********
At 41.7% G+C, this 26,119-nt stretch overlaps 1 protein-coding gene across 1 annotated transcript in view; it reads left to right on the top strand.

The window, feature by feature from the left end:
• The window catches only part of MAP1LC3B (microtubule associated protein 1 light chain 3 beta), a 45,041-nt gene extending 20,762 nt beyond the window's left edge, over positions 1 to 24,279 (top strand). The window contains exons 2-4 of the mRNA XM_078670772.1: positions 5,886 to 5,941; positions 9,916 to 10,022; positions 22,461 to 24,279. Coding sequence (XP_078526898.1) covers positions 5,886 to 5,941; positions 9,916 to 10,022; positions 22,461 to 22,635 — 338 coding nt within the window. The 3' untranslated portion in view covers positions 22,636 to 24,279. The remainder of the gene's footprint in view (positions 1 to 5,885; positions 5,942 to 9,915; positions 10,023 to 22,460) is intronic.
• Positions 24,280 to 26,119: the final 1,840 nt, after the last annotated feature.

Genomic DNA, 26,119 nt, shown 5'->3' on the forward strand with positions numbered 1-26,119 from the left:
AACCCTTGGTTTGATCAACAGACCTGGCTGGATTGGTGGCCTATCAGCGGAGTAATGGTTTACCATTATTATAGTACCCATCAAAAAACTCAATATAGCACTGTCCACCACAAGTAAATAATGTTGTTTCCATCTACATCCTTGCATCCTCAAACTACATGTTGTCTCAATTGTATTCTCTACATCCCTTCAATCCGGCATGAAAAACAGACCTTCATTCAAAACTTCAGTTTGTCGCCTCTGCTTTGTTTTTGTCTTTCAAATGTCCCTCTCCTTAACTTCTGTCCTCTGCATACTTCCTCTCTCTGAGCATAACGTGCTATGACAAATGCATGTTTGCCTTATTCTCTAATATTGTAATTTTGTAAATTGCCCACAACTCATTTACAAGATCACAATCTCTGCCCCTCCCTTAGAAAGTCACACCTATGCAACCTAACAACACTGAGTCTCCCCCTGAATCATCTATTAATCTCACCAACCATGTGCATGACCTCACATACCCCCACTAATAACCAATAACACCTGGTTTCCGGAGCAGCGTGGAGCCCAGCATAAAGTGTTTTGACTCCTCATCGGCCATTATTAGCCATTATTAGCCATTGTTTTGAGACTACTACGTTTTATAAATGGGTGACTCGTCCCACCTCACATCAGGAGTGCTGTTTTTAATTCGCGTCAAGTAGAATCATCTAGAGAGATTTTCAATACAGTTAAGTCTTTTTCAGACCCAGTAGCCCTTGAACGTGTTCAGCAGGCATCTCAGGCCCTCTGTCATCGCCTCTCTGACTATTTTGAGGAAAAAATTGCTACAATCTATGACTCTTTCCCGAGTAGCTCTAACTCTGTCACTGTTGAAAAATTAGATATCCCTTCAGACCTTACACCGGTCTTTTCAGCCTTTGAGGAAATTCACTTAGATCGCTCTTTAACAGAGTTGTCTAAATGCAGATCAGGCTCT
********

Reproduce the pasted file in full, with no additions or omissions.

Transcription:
At 41.7% G+C, this 26,119-nt stretch overlaps 1 protein-coding gene across 1 annotated transcript in view; it reads left to right on the top strand.

The window, feature by feature from the left end:
• The window catches only part of MAP1LC3B (microtubule associated protein 1 light chain 3 beta), a 45,041-nt gene extending 20,762 nt beyond the window's left edge, over positions 1 to 24,279 (top strand). The window contains exons 2-4 of the mRNA XM_078670772.1: positions 5,886 to 5,941; positions 9,916 to 10,022; positions 22,461 to 24,279. Coding sequence (XP_078526898.1) covers positions 5,886 to 5,941; positions 9,916 to 10,022; positions 22,461 to 22,635 — 338 coding nt within the window. The 3' untranslated portion in view covers positions 22,636 to 24,279. The remainder of the gene's footprint in view (positions 1 to 5,885; positions 5,942 to 9,915; positions 10,023 to 22,460) is intronic.
• Positions 24,280 to 26,119: the final 1,840 nt, after the last annotated feature.

Genomic DNA, 26,119 nt, shown 5'->3' on the forward strand with positions numbered 1-26,119 from the left:
AACCCTTGGTTTGATCAACAGACCTGGCTGGATTGGTGGCCTATCAGCGGAGTAATGGTTTACCATTATTATAGTACCCATCAAAAAACTCAATATAGCACTGTCCACCACAAGTAAATAATGTTGTTTCCATCTACATCCTTGCATCCTCAAACTACATGTTGTCTCAATTGTATTCTCTACATCCCTTCAATCCGGCATGAAAAACAGACCTTCATTCAAAACTTCAGTTTGTCGCCTCTGCTTTGTTTTTGTCTTTCAAATGTCCCTCTCCTTAACTTCTGTCCTCTGCATACTTCCTCTCTCTGAGCATAACGTGCTATGACAAATGCATGTTTGCCTTATTCTCTAATATTGTAATTTTGTAAATTGCCCACAACTCATTTACAAGATCACAATCTCTGCCCCTCCCTTAGAAAGTCACACCTATGCAACCTAACAACACTGAGTCTCCCCCTGAATCATCTATTAATCTCACCAACCATGTGCATGACCTCACATACCCCCACTAATAACCAATAACACCTGGTTTCCGGAGCAGCGTGGAGCCCAGCATAAAGTGTTTTGACTCCTCATCGGCCATTATTAGCCATTATTAGCCATTGTTTTGAGACTACTACGTTTTATAAATGGGTGACTCGTCCCACCTCACATCAGGAGTGCTGTTTTTAATTCGCGTCAAGTAGAATCATCTAGAGAGATTTTCAATACAGTTAAGTCTTTTTCAGACCCAGTAGCCCTTGAACGTGTTCAGCAGGCATCTCAGGCCCTCTGTCATCGCCTCTCTGACTATTTTGAGGAAAAAATTGCTACAATCTATGACTCTTTCCCGAGTAGCTCTAACTCTGTCACTGTTGAAAAATTAGATATCCCTTCAGACCTTACACCGGTCTTTTCAGCCTTTGAGGAAATTCACTTAGATCGCTCTTTAACAGAGTTGTCTAAATGCAGATCAGGCTCT